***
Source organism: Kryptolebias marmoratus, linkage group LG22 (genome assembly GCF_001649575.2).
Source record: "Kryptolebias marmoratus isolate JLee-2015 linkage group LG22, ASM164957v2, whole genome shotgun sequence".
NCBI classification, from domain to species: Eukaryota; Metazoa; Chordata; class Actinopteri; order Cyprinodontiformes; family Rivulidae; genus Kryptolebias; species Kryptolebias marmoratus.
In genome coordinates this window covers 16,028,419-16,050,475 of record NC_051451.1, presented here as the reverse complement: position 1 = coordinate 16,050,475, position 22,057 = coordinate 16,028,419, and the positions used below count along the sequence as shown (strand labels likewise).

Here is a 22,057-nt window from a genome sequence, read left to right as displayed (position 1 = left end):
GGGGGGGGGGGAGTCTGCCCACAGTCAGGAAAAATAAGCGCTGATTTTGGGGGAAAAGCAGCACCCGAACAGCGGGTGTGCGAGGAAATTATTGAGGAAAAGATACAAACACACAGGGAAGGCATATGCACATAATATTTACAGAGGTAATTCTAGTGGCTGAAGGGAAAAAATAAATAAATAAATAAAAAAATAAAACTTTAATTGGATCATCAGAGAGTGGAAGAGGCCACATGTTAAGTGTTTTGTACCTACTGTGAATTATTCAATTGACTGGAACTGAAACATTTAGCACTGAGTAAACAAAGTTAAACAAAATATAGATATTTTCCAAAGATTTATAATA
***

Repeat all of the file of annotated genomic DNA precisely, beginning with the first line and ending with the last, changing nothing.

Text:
Source organism: Kryptolebias marmoratus, linkage group LG22 (genome assembly GCF_001649575.2).
Source record: "Kryptolebias marmoratus isolate JLee-2015 linkage group LG22, ASM164957v2, whole genome shotgun sequence".
NCBI classification, from domain to species: Eukaryota; Metazoa; Chordata; class Actinopteri; order Cyprinodontiformes; family Rivulidae; genus Kryptolebias; species Kryptolebias marmoratus.
In genome coordinates this window covers 16,028,419-16,050,475 of record NC_051451.1, presented here as the reverse complement: position 1 = coordinate 16,050,475, position 22,057 = coordinate 16,028,419, and the positions used below count along the sequence as shown (strand labels likewise).

Here is a 22,057-nt window from a genome sequence, read left to right as displayed (position 1 = left end):
GGGGGGGGGGGAGTCTGCCCACAGTCAGGAAAAATAAGCGCTGATTTTGGGGGAAAAGCAGCACCCGAACAGCGGGTGTGCGAGGAAATTATTGAGGAAAAGATACAAACACACAGGGAAGGCATATGCACATAATATTTACAGAGGTAATTCTAGTGGCTGAAGGGAAAAAATAAATAAATAAATAAAAAAATAAAACTTTAATTGGATCATCAGAGAGTGGAAGAGGCCACATGTTAAGTGTTTTGTACCTACTGTGAATTATTCAATTGACTGGAACTGAAACATTTAGCACTGAGTAAACAAAGTTAAACAAAATATAGATATTTTCCAAAGATTTATAATA